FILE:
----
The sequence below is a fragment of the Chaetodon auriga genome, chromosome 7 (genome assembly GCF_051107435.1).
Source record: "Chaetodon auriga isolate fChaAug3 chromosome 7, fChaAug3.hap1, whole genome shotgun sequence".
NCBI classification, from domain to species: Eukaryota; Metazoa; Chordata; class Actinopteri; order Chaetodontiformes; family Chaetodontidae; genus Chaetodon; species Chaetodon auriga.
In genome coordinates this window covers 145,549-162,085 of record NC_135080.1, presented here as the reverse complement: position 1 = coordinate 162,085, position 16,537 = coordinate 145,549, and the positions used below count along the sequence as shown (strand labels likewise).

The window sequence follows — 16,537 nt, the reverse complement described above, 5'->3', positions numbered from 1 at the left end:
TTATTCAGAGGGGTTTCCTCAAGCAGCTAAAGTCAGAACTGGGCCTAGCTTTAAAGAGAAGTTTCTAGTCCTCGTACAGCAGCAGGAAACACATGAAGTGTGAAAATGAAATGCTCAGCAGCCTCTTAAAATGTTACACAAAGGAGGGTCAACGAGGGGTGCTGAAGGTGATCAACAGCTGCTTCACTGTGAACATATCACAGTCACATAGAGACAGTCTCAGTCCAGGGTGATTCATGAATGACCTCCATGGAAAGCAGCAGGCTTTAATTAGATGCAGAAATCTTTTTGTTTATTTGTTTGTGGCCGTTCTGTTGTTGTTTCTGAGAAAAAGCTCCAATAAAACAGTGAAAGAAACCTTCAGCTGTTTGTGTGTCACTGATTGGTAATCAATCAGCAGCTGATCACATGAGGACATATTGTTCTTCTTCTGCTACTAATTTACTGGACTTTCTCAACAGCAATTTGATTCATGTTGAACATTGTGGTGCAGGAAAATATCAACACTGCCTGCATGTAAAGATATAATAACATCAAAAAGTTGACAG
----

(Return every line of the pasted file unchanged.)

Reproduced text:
The sequence below is a fragment of the Chaetodon auriga genome, chromosome 7 (genome assembly GCF_051107435.1).
Source record: "Chaetodon auriga isolate fChaAug3 chromosome 7, fChaAug3.hap1, whole genome shotgun sequence".
NCBI classification, from domain to species: Eukaryota; Metazoa; Chordata; class Actinopteri; order Chaetodontiformes; family Chaetodontidae; genus Chaetodon; species Chaetodon auriga.
In genome coordinates this window covers 145,549-162,085 of record NC_135080.1, presented here as the reverse complement: position 1 = coordinate 162,085, position 16,537 = coordinate 145,549, and the positions used below count along the sequence as shown (strand labels likewise).

The window sequence follows — 16,537 nt, the reverse complement described above, 5'->3', positions numbered from 1 at the left end:
TTATTCAGAGGGGTTTCCTCAAGCAGCTAAAGTCAGAACTGGGCCTAGCTTTAAAGAGAAGTTTCTAGTCCTCGTACAGCAGCAGGAAACACATGAAGTGTGAAAATGAAATGCTCAGCAGCCTCTTAAAATGTTACACAAAGGAGGGTCAACGAGGGGTGCTGAAGGTGATCAACAGCTGCTTCACTGTGAACATATCACAGTCACATAGAGACAGTCTCAGTCCAGGGTGATTCATGAATGACCTCCATGGAAAGCAGCAGGCTTTAATTAGATGCAGAAATCTTTTTGTTTATTTGTTTGTGGCCGTTCTGTTGTTGTTTCTGAGAAAAAGCTCCAATAAAACAGTGAAAGAAACCTTCAGCTGTTTGTGTGTCACTGATTGGTAATCAATCAGCAGCTGATCACATGAGGACATATTGTTCTTCTTCTGCTACTAATTTACTGGACTTTCTCAACAGCAATTTGATTCATGTTGAACATTGTGGTGCAGGAAAATATCAACACTGCCTGCATGTAAAGATATAATAACATCAAAAAGTTGACAG